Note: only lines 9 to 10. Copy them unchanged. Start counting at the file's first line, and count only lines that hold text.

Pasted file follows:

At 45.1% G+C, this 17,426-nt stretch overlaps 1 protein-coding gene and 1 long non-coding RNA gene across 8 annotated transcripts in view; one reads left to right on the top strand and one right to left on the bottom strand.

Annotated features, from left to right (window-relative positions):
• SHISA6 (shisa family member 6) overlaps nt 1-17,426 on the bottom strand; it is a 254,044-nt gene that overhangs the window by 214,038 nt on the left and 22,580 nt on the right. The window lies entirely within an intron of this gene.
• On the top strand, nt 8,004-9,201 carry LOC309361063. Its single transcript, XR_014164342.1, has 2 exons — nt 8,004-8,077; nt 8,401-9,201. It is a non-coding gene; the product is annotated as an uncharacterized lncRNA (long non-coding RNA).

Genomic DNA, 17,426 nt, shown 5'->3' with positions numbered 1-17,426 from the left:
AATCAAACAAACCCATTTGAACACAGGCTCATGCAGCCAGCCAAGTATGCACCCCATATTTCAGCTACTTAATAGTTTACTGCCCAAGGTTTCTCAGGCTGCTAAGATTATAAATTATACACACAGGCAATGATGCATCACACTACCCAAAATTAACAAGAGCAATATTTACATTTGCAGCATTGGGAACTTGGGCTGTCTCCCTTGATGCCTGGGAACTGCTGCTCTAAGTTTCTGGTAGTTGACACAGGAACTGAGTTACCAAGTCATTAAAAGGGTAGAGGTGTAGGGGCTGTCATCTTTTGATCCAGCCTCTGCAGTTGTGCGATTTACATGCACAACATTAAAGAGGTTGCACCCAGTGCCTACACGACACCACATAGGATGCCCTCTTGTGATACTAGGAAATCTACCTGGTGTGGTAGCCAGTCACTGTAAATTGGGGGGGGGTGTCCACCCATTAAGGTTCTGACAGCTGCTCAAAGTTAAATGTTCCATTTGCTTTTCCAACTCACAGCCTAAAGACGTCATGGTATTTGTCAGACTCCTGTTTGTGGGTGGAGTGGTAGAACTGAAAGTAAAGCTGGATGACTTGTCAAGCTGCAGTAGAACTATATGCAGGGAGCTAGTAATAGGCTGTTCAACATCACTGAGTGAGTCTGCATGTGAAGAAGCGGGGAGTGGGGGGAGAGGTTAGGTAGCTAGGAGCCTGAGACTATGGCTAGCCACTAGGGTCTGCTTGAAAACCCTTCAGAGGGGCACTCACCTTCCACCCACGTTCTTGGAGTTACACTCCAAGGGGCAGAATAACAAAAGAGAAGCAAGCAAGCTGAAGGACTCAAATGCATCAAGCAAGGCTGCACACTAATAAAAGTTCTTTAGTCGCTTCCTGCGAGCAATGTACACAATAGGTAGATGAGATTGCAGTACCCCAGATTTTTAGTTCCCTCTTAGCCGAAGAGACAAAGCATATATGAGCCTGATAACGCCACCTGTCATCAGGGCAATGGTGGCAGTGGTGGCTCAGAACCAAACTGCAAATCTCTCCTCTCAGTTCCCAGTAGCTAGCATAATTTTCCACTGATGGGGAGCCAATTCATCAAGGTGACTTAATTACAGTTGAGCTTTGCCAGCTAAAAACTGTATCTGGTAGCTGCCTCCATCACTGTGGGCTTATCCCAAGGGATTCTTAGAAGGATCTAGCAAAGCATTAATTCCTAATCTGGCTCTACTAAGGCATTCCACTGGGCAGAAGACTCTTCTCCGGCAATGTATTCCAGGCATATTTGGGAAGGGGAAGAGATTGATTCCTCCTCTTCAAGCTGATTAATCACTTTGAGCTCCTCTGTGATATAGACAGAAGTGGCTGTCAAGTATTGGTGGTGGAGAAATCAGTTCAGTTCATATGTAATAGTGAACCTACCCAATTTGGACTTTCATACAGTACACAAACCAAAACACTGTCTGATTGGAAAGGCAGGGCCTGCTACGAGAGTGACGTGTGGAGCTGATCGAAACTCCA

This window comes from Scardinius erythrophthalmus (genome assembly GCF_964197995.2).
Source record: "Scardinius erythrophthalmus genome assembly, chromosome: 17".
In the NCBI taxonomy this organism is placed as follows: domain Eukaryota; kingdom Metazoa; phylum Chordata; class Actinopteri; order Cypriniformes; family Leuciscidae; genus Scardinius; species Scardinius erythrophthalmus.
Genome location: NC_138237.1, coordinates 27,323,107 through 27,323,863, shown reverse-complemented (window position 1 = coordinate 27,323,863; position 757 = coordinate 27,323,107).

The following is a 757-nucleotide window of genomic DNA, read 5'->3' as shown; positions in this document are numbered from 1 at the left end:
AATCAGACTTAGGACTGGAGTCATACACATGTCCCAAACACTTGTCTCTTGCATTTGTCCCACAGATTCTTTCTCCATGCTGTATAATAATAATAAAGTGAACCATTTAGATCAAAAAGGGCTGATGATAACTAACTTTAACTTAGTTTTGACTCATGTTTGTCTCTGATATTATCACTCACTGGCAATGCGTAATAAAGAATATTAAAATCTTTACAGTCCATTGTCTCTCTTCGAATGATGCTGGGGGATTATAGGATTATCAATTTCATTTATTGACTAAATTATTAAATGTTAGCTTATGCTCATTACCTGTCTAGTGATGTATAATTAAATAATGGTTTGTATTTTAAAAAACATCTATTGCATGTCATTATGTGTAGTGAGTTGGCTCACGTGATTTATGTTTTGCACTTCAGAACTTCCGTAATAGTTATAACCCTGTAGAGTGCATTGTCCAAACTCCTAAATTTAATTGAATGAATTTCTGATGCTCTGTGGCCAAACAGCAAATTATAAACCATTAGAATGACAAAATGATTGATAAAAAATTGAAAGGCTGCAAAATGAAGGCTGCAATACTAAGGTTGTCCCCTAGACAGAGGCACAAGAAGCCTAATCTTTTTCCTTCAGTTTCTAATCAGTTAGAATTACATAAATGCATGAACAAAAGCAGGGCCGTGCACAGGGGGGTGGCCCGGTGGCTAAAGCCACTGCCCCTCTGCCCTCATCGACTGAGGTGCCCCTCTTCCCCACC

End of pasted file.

In the NCBI taxonomy this organism is placed as follows: domain Eukaryota; kingdom Metazoa; phylum Chordata; class Actinopteri; order Cypriniformes; family Leuciscidae; genus Scardinius; species Scardinius erythrophthalmus.
Genome location: NC_138237.1, coordinates 27,323,107 through 27,323,863, shown reverse-complemented (window position 1 = coordinate 27,323,863; position 757 = coordinate 27,323,107).